Q: How serious are ice jams?
In many northern regions ice covers the rivers and lakes
annually. The annual freeze up and breakup commonly occur without major
flooding. However, some communities face serious ice jam threats every
year, while others experience ice-jam-induced flooding at random intervals.
The former often have developed emergency plans to deal with ice jam problems,
but the latter are often ill-prepared to cope with a jam event when it
Q: How much of the United States is affected
by ice jams?
The Cold Regions Research and Engineering Laboratory Ice
Jam Database (IJDB) contains data for ice events in 43 states. Ice jams
have been reported most frequently in Montana and New York, each with more
than 1400 ice events. Two additional states have reported more than 1000
ice events (Pennsylvania and Minnesota), and 24 states have reported more
than 100 ice events. Even mountainous regions as far south as New
Mexico and Arizona experience river ice. Ice jams affect the major navigable
inland waterways of the United States including the Great Lakes. A study
conducted in Maine, New Hampshire, and Vermont identified over 200 small
towns and cities that reported ice jam flooding over a 10-year period (USACE
1980). In March 1992 alone, 62 towns in New Hampshire and Vermont reported
ice jam flooding problems after two rainfall events.
In a l992 survey, USACE offices reported ice jam
problems within 36 states. Of the 36 states, 63 percent reported that ice
jams occur frequently, and 75 percent rated ice jams as being serious to
very serious (White 1992).
Q: How quickly does flooding occur from an ice
The rates of water level rise can vary from feet per minute
to feet per hour during ice jam flooding. In some instances, communities
have many hours of lead time between the time an ice jam forms and the
start of flooding. In other cases, the lead time is a little as one hour.
For example, in March 1992, an ice jam developed at 7:00 a.m. in Montpelier,
VT. By 8:00 a.m. the downtown area was flooded. During the next 11 hours,
the business district was covered with an average of 1.2 to 1.5 m (4 to
5 ft) of water. The event occurred so quickly that there was not sufficient
time to warn residents so they could protect their goods. Even after water
levels dropped, damage related to the flooding continued as cold temperatures
caused freeze up of wet objects. Damages of less than one day were estimated
at $5 million (FEMA 1992b).
Although the actual time period of flooding may be short
compared to open water flood events lasting days to weeks, significant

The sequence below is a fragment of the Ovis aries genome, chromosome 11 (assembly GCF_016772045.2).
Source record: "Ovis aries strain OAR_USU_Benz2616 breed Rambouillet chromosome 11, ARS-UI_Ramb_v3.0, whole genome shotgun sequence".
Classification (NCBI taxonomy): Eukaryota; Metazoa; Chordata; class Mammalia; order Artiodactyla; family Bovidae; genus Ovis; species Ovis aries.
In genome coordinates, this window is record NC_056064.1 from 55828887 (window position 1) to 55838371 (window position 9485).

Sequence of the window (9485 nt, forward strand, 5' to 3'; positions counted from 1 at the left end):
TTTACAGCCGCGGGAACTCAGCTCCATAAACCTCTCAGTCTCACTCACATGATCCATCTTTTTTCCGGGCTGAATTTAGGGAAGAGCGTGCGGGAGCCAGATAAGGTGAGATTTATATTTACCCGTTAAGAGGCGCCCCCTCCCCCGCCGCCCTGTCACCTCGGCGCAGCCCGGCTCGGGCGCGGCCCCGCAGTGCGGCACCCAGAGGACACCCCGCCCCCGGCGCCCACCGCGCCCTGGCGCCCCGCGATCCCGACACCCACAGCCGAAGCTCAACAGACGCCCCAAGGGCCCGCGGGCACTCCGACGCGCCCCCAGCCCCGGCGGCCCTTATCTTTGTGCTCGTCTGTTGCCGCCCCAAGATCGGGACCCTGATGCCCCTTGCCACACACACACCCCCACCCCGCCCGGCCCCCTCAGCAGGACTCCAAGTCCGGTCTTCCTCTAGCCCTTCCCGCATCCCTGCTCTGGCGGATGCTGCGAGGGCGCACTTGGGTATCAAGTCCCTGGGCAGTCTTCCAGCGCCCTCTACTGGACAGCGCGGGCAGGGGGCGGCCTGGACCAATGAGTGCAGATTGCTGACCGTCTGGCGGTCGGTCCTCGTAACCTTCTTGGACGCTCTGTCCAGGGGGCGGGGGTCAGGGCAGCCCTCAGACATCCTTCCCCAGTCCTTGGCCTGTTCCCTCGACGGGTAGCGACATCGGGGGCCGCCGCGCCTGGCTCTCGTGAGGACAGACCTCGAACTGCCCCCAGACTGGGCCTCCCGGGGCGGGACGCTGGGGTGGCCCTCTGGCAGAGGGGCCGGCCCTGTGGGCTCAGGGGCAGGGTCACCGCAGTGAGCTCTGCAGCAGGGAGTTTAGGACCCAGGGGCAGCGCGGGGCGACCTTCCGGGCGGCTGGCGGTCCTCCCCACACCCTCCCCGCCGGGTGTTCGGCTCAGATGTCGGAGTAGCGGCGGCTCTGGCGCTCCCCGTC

damage can result. The winter weather conditions often prevalent when ice
jams occur also add to the risks and damages associated with ice jam flooding.
Q: What kind of problems do ice jams cause?
Ice jam flooding is responsible for loss of life, although
the number of fatalities in the United States is considerably less than
non-ice jam flooding. In the last 30 years at least seven people have died
as a result of ice jam flooding. Six of the deaths were attributed to rescue
attempts; the other death occurred from injuries sustained when a basement
wall collapsed due to pressure from flood waters and ice.
Ice jams in the United States cause approximately $125
million in damages annually, including an estimated $50 million in personal
property damage and $25 million in operation and maintenance costs to USACE
navigation, flood control, and channel stabilization structures.
Ice jams suspend or delay commercial navigation causing
adverse economic impacts. Although navigational delays are commonly
short, they may result in shortages of critical supplies, such as coal
and industrial feedstocks and large costs from the operation of idle vessels
(USACE 1981). Ice jams sometimes cause damage to navigation lock gates.
Ice jams also affect hydropower operations, causing suspension
of hydropower generation due to intake blockage, high tailwater, the necessity
to reduce discharge, or damage to intake works. Lost power revenue
due to such shutdowns can be substantial.
The presence of an ice jam can result in scouring and
river bed and bank erosion that may lead to bridge or river bank failure. Ice
jams can damage stream channels and improvements so that overall vulnerability
to flooding is increased. Riprap can be undermined or moved out of place. Ice-jam-elated
damage to river training structures costs millions of dollars each year.
costs associated with ice jams include loss of fish and wildlife and their
habitat. Scour and erosion associated with ice jams may destroy habitat,
such as eagle roosting trees, and mobilize toxic materials buried in sediment. Some
scouring may, however, be beneficial to wildlife habitat as well. Shallow,
vegetation-choked wetlands may become open, allowing for fish and waterfowl
spawning and brood habitat